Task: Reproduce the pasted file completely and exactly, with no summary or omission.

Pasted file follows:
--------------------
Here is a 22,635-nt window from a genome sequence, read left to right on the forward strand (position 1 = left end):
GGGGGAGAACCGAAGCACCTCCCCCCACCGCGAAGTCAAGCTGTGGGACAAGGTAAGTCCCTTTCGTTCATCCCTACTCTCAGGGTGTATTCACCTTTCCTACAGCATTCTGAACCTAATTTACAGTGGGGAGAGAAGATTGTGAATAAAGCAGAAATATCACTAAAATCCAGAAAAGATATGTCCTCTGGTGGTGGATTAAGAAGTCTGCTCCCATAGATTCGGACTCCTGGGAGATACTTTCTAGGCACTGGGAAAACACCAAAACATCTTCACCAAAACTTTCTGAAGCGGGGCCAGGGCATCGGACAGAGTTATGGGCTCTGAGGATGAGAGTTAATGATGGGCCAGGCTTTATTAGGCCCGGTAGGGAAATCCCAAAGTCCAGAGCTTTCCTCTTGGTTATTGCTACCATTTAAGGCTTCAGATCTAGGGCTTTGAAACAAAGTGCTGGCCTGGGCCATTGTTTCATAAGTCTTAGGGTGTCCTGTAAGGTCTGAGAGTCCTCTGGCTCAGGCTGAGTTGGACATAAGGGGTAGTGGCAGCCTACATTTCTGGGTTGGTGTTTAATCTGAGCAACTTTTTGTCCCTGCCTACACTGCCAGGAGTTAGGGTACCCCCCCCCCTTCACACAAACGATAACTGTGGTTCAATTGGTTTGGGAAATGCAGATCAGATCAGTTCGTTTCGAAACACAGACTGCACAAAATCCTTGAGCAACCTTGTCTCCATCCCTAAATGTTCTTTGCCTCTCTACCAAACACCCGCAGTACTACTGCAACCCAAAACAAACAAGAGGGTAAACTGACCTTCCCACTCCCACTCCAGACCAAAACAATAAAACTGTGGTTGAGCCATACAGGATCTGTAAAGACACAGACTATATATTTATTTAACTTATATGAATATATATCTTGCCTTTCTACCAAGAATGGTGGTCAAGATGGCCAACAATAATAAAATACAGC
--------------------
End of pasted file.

Here is a 22,635-nt window from a genome sequence, read left to right on the forward strand (position 1 = left end):
GGGGGAGAACCGAAGCACCTCCCCCCACCGCGAAGTCAAGCTGTGGGACAAGGTAAGTCCCTTTCGTTCATCCCTACTCTCAGGGTGTATTCACCTTTCCTACAGCATTCTGAACCTAATTTACAGTGGGGAGAGAAGATTGTGAATAAAGCAGAAATATCACTAAAATCCAGAAAAGATATGTCCTCTGGTGGTGGATTAAGAAGTCTGCTCCCATAGATTCGGACTCCTGGGAGATACTTTCTAGGCACTGGGAAAACACCAAAACATCTTCACCAAAACTTTCTGAAGCGGGGCCAGGGCATCGGACAGAGTTATGGGCTCTGAGGATGAGAGTTAATGATGGGCCAGGCTTTATTAGGCCCGGTAGGGAAATCCCAAAGTCCAGAGCTTTCCTCTTGGTTATTGCTACCATTTAAGGCTTCAGATCTAGGGCTTTGAAACAAAGTGCTGGCCTGGGCCATTGTTTCATAAGTCTTAGGGTGTCCTGTAAGGTCTGAGAGTCCTCTGGCTCAGGCTGAGTTGGACATAAGGGGTAGTGGCAGCCTACATTTCTGGGTTGGTGTTTAATCTGAGCAACTTTTTGTCCCTGCCTACACTGCCAGGAGTTAGGGTACCCCCCCCCCTTCACACAAACGATAACTGTGGTTCAATTGGTTTGGGAAATGCAGATCAGATCAGTTCGTTTCGAAACACAGACTGCACAAAATCCTTGAGCAACCTTGTCTCCATCCCTAAATGTTCTTTGCCTCTCTACCAAACACCCGCAGTACTACTGCAACCCAAAACAAACAAGAGGGTAAACTGACCTTCCCACTCCCACTCCAGACCAAAACAATAAAACTGTGGTTGAGCCATACAGGATCTGTAAAGACACAGACTATATATTTATTTAACTTATATGAATATATATCTTGCCTTTCTACCAAGAATGGTGGTCAAGATGGCCAACAATAATAAAATACAGC